Field of dreams
In March 2013, Rosenberg WorleyParsons AS was officially established following the acquisition of Bergen Group Rosenberg, a business whose trading heritage can be traced back to 1896.
With initial interests lying in shipbuilding and repair, the company laid roots at Buøy, Stavanger, Norway, where it remains located today. In 1979, Rosenberg made its first steps into the offshore industry with the construction of the Statfjord B deck. Following this project, Rosenberg became involved with many of the major projects off the Norwegian Continental Shelf (NCS), and for over 30 years has remained at the forefront of the industry.
Although traditionally the business has served activities on the NCS, the shift in ownership, becoming part of the worldwide WorleyParsons operation, has brought about new opportunities to explore outside of Norway. New global systems and procedures are being incorporated into the business, and access to new tools and assurance processes will strengthen the technical stewardship and bring about new relationships within the corporation.
Having traded as part of WorleyParsons for almost 12 months now, European Oil and Gas Magazine spoke to chief executive officer Kristin Færøvik: “The last year has been a great journey for us. We have finished the transition phase and now have access to colleagues with expertise and specialist competence, and capacity from other subsidiary engineering companies within the group in different locations around the world.
“The business interest of Rosenberg WorleyParsons remains in brownfield modifications, i.e. modifications to existing installations on the NCS, primarily under EPC contracts. Offshore finalisation, installation and commissioning are still very much a part of what we do, and we continue our line of fabrication work based on detail design or engineering plans received from customers.”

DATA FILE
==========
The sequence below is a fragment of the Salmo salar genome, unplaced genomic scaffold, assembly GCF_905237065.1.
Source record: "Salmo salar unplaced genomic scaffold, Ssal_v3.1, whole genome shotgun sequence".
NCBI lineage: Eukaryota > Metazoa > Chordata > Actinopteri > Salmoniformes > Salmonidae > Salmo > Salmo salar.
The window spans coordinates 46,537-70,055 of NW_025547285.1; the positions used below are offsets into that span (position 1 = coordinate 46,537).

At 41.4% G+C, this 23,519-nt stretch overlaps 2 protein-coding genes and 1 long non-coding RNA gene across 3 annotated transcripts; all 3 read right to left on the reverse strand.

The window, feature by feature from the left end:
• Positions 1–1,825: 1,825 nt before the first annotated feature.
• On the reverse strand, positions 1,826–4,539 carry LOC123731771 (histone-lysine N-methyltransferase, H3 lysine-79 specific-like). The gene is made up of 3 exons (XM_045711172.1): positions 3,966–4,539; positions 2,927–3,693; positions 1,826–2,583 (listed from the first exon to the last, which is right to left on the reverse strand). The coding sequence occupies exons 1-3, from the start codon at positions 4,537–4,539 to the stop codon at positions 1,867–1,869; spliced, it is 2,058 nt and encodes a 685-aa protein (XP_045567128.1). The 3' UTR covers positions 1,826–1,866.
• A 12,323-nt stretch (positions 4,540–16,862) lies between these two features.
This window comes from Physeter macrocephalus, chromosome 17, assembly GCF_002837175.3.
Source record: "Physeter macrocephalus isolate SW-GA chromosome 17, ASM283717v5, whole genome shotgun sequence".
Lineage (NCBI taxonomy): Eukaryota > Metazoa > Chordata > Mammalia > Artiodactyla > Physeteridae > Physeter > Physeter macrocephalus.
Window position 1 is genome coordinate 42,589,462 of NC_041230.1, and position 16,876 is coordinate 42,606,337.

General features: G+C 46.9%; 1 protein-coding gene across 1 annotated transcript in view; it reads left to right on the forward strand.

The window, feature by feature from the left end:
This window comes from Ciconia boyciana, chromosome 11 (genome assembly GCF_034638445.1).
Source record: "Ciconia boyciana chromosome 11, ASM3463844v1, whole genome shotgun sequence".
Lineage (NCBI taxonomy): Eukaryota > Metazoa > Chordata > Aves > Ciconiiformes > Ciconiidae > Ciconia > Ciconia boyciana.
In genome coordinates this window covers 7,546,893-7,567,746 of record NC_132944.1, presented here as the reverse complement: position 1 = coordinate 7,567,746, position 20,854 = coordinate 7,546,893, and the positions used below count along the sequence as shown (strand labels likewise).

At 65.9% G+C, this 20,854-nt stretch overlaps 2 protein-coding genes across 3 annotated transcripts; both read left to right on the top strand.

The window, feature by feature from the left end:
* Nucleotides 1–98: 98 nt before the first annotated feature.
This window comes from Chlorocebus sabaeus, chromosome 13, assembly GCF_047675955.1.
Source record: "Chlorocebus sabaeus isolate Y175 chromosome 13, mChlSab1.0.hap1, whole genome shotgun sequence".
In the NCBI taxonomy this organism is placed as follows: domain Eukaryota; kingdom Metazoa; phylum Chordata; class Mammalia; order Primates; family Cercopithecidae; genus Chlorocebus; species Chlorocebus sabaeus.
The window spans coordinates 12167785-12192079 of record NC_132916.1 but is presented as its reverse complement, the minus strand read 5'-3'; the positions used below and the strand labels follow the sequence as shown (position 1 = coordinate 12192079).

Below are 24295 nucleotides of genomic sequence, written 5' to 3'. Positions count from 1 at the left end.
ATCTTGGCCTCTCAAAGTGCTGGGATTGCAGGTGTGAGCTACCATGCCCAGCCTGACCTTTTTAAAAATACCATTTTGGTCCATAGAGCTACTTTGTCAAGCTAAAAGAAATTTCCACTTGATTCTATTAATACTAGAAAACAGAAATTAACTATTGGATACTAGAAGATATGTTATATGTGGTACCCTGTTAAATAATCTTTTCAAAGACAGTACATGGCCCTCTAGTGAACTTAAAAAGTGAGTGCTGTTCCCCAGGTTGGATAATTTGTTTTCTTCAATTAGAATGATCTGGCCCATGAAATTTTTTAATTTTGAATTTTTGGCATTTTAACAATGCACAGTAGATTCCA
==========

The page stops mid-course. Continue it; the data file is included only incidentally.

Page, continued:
The company has been working on the Ekofisk accomodation platform for ConocoPhillips, providing hook up and commissioning assistance. As the project draws to a conclusion, Kristin announces: “Our work on the Ekofisk living quarters, the largest offshore accommodation unit in the Norwegian North Sea with 552 single person cabins, is progressing according to schedule and the customer is very pleased with the performance of our team.”
Rosenberg WorleyParsons is currently undertaking a new contract with GE Oil and Gas for the delivery of 14 subsea structures to Statoil’s Snøhvit field, and is working alongside its new sister subsidiary, subsea specialist INTECSEA. “This is our first real test of working together with another WorleyParsons entity. It is progressing really well and we look forward to similar working relationships in the future,” says Kristin. The work is due to be completed for delivery by May 2015.
Rosenberg WorleyParsons today is testament to its enduring ability to adapt to changing market circumstances. The facilities have undergone continuous improvement with focus on efficiency and quality, and the organisation is growing in line with an increase in demand for its services.